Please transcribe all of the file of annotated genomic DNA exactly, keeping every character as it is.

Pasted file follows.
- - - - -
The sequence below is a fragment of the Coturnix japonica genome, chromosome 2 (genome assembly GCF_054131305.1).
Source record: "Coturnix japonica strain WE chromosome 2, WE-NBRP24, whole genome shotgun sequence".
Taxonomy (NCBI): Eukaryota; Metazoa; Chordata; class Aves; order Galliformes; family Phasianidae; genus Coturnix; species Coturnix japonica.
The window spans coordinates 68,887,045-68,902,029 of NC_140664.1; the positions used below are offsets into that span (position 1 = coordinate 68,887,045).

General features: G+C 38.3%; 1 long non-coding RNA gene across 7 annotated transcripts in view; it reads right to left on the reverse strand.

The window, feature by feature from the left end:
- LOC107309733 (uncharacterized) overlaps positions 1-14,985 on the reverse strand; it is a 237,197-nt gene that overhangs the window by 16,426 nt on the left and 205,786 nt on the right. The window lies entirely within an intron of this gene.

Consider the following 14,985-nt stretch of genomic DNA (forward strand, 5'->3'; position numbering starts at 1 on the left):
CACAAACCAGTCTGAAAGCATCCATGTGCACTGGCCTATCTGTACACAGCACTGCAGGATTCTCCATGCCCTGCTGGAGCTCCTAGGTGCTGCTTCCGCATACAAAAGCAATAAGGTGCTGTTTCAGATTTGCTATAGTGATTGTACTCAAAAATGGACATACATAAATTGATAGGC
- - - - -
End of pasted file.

The sequence below is a fragment of the Coturnix japonica genome, chromosome 2 (genome assembly GCF_054131305.1).
Source record: "Coturnix japonica strain WE chromosome 2, WE-NBRP24, whole genome shotgun sequence".
Taxonomy (NCBI): Eukaryota; Metazoa; Chordata; class Aves; order Galliformes; family Phasianidae; genus Coturnix; species Coturnix japonica.
The window spans coordinates 68,887,045-68,902,029 of NC_140664.1; the positions used below are offsets into that span (position 1 = coordinate 68,887,045).

General features: G+C 38.3%; 1 long non-coding RNA gene across 7 annotated transcripts in view; it reads right to left on the reverse strand.

The window, feature by feature from the left end:
- LOC107309733 (uncharacterized) overlaps positions 1-14,985 on the reverse strand; it is a 237,197-nt gene that overhangs the window by 16,426 nt on the left and 205,786 nt on the right. The window lies entirely within an intron of this gene.

Consider the following 14,985-nt stretch of genomic DNA (forward strand, 5'->3'; position numbering starts at 1 on the left):
CACAAACCAGTCTGAAAGCATCCATGTGCACTGGCCTATCTGTACACAGCACTGCAGGATTCTCCATGCCCTGCTGGAGCTCCTAGGTGCTGCTTCCGCATACAAAAGCAATAAGGTGCTGTTTCAGATTTGCTATAGTGATTGTACTCAAAAATGGACATACATAAATTGATAGGC